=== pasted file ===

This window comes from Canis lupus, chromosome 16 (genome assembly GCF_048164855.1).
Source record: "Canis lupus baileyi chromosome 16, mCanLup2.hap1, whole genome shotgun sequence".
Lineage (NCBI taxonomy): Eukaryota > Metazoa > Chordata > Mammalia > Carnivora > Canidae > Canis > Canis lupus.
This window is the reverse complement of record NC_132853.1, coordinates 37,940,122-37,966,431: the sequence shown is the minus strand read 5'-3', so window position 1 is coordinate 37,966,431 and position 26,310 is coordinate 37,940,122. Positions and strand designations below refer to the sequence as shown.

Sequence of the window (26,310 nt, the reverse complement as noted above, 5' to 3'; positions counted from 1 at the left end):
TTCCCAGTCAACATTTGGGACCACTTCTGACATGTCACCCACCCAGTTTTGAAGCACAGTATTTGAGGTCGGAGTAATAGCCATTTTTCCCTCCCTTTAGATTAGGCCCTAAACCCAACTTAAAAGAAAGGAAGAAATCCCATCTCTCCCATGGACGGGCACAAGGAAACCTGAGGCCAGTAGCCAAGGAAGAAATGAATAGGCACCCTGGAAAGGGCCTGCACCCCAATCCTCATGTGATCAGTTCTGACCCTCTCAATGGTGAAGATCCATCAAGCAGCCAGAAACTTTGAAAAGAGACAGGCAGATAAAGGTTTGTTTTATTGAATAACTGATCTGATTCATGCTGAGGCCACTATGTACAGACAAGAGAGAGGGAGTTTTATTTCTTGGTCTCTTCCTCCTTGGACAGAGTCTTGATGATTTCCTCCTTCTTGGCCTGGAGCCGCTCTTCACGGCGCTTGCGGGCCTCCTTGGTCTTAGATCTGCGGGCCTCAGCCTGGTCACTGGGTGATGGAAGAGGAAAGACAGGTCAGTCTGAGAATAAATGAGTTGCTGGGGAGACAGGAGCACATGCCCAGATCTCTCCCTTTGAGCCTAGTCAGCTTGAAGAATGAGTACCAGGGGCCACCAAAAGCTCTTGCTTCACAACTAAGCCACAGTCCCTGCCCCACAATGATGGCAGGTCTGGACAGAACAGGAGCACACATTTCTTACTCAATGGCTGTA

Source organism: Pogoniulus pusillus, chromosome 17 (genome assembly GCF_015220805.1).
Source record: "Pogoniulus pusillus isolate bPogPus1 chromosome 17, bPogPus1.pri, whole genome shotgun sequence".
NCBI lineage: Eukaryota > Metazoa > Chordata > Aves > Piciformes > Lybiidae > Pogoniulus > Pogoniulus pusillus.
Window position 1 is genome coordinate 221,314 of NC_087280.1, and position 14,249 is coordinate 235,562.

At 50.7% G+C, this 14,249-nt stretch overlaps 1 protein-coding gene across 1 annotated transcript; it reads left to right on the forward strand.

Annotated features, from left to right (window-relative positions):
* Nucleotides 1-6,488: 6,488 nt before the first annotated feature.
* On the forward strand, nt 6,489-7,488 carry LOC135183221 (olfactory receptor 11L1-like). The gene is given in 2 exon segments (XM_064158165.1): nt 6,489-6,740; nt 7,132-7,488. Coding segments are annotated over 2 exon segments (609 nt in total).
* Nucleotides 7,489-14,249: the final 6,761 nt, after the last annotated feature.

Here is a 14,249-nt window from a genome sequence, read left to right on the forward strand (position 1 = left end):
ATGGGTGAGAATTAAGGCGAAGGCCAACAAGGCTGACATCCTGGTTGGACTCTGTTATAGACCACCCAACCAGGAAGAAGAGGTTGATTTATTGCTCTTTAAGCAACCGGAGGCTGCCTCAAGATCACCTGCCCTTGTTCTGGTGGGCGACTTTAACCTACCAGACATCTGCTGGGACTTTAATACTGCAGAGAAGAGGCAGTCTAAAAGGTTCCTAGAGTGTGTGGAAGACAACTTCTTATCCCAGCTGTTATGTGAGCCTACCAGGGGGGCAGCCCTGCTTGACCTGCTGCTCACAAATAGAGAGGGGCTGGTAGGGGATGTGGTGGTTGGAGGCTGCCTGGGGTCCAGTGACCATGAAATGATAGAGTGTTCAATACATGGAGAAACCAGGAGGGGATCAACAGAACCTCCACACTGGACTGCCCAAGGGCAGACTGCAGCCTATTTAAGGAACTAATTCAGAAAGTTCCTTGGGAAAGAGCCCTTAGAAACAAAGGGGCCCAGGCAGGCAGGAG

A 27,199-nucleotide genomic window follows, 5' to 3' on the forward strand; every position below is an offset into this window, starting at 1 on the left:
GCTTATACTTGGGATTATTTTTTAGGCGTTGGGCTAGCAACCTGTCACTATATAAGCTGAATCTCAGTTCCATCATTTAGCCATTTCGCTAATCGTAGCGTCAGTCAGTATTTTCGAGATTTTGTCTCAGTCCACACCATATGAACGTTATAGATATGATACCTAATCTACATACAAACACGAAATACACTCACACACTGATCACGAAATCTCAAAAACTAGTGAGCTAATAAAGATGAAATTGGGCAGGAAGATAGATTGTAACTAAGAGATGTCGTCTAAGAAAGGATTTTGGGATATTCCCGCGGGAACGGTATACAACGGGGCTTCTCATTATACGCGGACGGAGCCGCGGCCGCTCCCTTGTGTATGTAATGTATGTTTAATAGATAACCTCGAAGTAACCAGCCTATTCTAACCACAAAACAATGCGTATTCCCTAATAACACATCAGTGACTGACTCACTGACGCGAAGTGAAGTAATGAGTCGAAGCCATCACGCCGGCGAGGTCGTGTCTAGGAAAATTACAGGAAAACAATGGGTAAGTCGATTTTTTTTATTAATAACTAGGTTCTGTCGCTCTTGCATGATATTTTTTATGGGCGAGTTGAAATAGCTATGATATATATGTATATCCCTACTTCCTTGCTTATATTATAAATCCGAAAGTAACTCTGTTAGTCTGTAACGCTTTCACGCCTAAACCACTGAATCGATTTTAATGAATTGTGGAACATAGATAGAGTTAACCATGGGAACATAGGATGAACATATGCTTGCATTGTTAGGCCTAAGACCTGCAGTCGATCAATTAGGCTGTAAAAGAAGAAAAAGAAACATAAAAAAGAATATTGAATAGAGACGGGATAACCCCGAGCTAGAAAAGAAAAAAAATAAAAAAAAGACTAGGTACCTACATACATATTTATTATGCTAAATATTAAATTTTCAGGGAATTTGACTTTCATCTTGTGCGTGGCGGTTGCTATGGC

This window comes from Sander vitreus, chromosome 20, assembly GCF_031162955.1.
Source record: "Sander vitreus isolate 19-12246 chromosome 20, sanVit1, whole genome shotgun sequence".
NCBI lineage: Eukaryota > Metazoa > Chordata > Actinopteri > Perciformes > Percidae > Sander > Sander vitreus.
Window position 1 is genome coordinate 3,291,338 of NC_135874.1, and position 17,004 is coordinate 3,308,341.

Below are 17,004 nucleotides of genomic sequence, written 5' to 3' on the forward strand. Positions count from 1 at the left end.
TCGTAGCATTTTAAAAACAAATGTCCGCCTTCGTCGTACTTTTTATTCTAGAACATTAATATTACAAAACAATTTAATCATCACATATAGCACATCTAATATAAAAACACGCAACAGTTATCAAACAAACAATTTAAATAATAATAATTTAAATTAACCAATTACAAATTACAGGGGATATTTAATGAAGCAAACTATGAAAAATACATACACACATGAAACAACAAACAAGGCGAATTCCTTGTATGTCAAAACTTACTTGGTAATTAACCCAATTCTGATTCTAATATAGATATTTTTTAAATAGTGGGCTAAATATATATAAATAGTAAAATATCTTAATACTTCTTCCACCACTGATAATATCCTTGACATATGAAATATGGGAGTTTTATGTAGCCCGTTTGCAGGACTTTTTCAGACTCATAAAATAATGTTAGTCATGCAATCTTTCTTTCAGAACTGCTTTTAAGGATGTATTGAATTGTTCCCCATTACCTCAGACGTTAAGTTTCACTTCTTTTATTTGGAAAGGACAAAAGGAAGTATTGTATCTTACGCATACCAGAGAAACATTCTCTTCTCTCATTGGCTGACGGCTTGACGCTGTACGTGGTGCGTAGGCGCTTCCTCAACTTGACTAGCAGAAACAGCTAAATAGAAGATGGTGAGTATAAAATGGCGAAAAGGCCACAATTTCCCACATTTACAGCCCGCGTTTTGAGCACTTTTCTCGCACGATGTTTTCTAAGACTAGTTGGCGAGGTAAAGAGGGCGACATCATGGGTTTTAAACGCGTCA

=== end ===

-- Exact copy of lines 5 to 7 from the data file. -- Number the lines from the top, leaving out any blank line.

Sequence of the window (26,310 nt, the reverse complement as noted above, 5' to 3'; positions counted from 1 at the left end):
TTCCCAGTCAACATTTGGGACCACTTCTGACATGTCACCCACCCAGTTTTGAAGCACAGTATTTGAGGTCGGAGTAATAGCCATTTTTCCCTCCCTTTAGATTAGGCCCTAAACCCAACTTAAAAGAAAGGAAGAAATCCCATCTCTCCCATGGACGGGCACAAGGAAACCTGAGGCCAGTAGCCAAGGAAGAAATGAATAGGCACCCTGGAAAGGGCCTGCACCCCAATCCTCATGTGATCAGTTCTGACCCTCTCAATGGTGAAGATCCATCAAGCAGCCAGAAACTTTGAAAAGAGACAGGCAGATAAAGGTTTGTTTTATTGAATAACTGATCTGATTCATGCTGAGGCCACTATGTACAGACAAGAGAGAGGGAGTTTTATTTCTTGGTCTCTTCCTCCTTGGACAGAGTCTTGATGATTTCCTCCTTCTTGGCCTGGAGCCGCTCTTCACGGCGCTTGCGGGCCTCCTTGGTCTTAGATCTGCGGGCCTCAGCCTGGTCACTGGGTGATGGAAGAGGAAAGACAGGTCAGTCTGAGAATAAATGAGTTGCTGGGGAGACAGGAGCACATGCCCAGATCTCTCCCTTTGAGCCTAGTCAGCTTGAAGAATGAGTACCAGGGGCCACCAAAAGCTCTTGCTTCACAACTAAGCCACAGTCCCTGCCCCACAATGATGGCAGGTCTGGACAGAACAGGAGCACACATTTCTTACTCAATGGCTGTA

Source organism: Pogoniulus pusillus, chromosome 17 (genome assembly GCF_015220805.1).